Valentines Hut was constructed by the Snowy Mountains Authority in 1955 as a base for hydrologists monitoring precipitation, snow depths and stream flows on the Geehi River and its tributaries, to aid planning for the Geehi Reservoir and the Murray 1 & 2 Power Stations.
Grazing upon the north end of the main range commenced in the mid nineteenth century. Prior to 1940, a shepherd’s hut was built in the vicinity of the current hut. A small and crude structure, it appears to have been a ruin by the cessation of grazing above 4500’ in 1954.
Hydrological survey of the Geehi River had commenced by 1955, to ascertain the amount of water available for power generation at the Murray power stations. Measurement apparatus included flying fox-type gauging stations on the Valentine (~80m down from the trail crossing), and on the Geehi (~750m NW of the hut), a weir and gauging station on Straight Creek below the Grey Mare Trail, snow gauging poles along Duck Creek, and weather stations.
Valentines Hut was built under the direction of SMA hydrologist Arne Kirkemo, who also built Cootapatamba Hut. It comprised two standard SMA prefabricated ‘snow huts’, with a common room/kitchen between, plus a storage shed out back. The hut was fitted with a radio and measurements were taken year-round, the hydrologists either skiing in or using tracked oversnow vehicles during the winter months.
The gauging stations had been closed down by 1964; when the hut was visited by the Exclusive Squirrel Club in 1967 they found it had not been occupied for a long time.
Pastoralists were grazing stock upon the main range by the mid-19th century; the Valentine and upper Geehi River catchments. Cattle and sheep were grazed, the stock brought up each summer from either the Monaro via Snowy Plain or from the Upper Murray via Toolong Plain (nowTooma Reservoir).
Through the 1890s through the early 1900s Archibald Rial is believed to have held grazing leases over most of the land between Happy Jacks and Schlink Pass, the land south of the Valentine may have been taken over by John Coughlan in the 1920s although appears to have been with David McPhie by the 1930s. A boundary fence between the McPhie’s lease over the Ghost and the Bobundra lease over the Kerries and Mawsons Hut ran down the Duck Creek to the Valentine River just east of Valentines Hut.
In January 1940, the Commissioner of the NSW Soil Conservation Service, ES Clayton, and George Petersen visited a stockmen’s hut near the current Valentines Hut whilst on a 4 ½ day tour of the main range to assess the environmental impacts of the 1939 bushfires. They rode with packhorses, being joined stockmen/skier Ray Adams at Whites River. Travelling between The Ghost (hill) and Valentine Falls they called in at the hut and had “a few words with the old shepherd” in residence. Arthur Harris, a stockman at Mawson’s Hut, later told them the shepherd was known locally as ‘Fleecy-lined Underpants”.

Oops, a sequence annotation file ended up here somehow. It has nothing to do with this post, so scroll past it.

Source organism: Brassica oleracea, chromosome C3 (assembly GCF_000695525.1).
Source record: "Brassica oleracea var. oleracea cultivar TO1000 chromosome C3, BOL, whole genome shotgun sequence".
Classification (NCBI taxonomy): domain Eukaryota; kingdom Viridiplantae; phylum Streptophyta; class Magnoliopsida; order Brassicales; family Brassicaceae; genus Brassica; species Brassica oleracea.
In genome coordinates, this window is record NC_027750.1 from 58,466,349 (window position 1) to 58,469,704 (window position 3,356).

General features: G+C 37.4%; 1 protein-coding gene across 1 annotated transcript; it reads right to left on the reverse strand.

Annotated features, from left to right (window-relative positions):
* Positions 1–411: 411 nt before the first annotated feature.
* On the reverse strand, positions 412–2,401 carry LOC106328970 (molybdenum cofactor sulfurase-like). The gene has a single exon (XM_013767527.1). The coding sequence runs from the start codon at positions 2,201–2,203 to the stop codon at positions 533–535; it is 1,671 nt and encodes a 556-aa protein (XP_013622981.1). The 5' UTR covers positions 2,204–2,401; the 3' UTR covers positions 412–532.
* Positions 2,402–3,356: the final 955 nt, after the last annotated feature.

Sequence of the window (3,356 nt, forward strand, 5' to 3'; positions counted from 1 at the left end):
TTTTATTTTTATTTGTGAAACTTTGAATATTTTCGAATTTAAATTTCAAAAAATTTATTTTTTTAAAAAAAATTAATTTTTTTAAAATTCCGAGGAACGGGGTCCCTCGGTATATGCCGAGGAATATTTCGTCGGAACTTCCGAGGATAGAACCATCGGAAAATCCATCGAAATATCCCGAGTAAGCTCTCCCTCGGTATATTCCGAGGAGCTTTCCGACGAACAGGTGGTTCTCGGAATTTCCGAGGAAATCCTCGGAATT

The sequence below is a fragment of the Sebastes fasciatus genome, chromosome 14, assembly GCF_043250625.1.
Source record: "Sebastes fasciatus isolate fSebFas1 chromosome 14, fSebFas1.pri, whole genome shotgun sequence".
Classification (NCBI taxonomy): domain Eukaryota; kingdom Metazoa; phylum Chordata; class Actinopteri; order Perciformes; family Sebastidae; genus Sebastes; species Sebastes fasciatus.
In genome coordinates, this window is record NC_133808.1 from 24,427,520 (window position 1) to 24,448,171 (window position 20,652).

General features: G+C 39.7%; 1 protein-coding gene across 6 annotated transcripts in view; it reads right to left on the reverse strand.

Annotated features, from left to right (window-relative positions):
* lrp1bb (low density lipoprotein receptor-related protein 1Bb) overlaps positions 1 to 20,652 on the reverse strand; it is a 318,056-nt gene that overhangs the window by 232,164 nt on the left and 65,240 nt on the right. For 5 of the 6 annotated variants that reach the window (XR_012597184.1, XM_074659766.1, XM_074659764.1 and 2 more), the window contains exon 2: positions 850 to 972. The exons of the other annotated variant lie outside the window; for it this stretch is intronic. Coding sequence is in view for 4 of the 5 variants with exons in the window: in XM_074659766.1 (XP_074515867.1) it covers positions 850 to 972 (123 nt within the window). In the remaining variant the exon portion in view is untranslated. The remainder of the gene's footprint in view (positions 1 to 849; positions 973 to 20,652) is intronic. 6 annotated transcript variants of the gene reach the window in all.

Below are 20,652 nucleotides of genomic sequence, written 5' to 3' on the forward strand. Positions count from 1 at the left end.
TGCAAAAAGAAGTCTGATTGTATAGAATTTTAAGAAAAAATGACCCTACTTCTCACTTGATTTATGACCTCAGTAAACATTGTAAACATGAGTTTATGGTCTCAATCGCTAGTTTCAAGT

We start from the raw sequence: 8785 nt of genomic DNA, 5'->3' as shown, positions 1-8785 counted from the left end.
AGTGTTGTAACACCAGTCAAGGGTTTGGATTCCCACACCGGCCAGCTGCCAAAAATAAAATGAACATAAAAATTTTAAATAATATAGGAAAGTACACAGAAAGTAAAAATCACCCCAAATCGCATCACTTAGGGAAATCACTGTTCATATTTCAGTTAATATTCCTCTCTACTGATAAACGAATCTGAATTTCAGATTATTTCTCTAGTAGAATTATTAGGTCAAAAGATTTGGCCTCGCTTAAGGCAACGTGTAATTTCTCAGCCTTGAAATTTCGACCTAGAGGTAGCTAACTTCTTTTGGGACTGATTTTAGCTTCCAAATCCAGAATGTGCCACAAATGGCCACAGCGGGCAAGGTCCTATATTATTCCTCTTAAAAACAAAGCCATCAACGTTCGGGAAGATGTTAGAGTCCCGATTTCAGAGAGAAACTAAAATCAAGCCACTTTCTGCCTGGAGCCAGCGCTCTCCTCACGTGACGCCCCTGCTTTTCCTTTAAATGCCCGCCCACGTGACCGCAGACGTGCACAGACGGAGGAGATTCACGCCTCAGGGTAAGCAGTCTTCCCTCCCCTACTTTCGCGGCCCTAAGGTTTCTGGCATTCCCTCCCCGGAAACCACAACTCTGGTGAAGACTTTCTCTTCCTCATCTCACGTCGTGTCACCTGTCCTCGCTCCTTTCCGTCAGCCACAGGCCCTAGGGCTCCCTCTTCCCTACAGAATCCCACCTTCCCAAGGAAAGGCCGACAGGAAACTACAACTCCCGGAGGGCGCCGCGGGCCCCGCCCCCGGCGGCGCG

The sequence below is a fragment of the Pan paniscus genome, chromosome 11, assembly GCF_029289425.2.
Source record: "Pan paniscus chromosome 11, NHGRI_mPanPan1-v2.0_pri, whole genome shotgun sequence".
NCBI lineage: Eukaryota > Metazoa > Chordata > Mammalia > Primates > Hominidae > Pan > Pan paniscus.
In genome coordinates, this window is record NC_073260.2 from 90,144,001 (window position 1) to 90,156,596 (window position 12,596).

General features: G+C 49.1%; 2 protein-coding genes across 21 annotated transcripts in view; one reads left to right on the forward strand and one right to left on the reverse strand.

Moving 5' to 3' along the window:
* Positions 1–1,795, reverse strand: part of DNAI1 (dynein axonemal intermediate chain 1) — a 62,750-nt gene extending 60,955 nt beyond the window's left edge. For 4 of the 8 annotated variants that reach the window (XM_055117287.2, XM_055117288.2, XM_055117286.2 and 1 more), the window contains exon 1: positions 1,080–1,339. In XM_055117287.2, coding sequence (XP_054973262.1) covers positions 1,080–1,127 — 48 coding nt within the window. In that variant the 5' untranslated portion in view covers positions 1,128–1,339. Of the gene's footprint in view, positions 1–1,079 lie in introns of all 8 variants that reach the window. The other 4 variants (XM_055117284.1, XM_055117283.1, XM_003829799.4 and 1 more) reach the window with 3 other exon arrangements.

The exact location of the shepherd’s hut is unknown and this is the only reference found of it. Numerous ski tours down Duck Creek and past Valentine Falls are recorded in the Australian Ski Yearbook between 1930 and 1960, but nor mention this hut, nor does it feature on any parish, snowlease or SMA maps. This suggests it was a minor rudimentary structure of no shelter value to skiers, and/or was shortlived.
The major components of the Snowy-Murray Group of projects including Island bend, Geehi, Murray 1 & 2 and Khancoban Reservoirs, associated pressure tunnels and the Murray 1 & 2 Power Stations were constructed 1962-69.
Hydrological survey of the Geehi River had commenced by 1955, to ascertain the amount of water available for power generation at the Murray power stations. Measurement apparatus included flying foxes and gauging stations on the Valentine (~80m down from the trail crossing), and on the Geehi (~750m NW of the hut), a gauging station weir on Straight Creek below the Grey Mare Trail, snow gauging poles along Duck Creek, and weather stations. Snow samples were also collected to assess density, using an aluminium tube with sharp steel cutters, which could be dismantled into sections for Carrying in a pack whilst skiing.
Valentines Hut was built in1955-5under the direction of SMA hydrologist Arne Kirkemo, who also built Cootapatamba Hut. The site form suggests a bulldozer was used to create a level terrace on which to sit the hut and shed; also likely used to create a trail in from Munyang for trucks carrying the snow huts. The structure is somewhat unusual, in that it features two standard SMA prefabricated ‘snow huts’ of size 2.1 x 2.1m (7’), positioned either side of the building as bedrooms, to which a gable roof structure was then added onsite to create a central common room/kitchen, an entrance hall and a rear storeroom. The central room was fitted with a bench and steel sink along its east wall, a Raeburn wood heater on its north wall, some fixed shelving and loose table and chair. The bedroom to the north had a freestanding bed and shelves; the bedroom to the south had a built-in double bunk. The building was insulated with Malthoid (bituminous felt), floor was covered in linoleum, and the entrance hall was fitted with an (internal) insect screen door. A corrugated iron storage shed ~2 x 2m was situated ~4m to the south.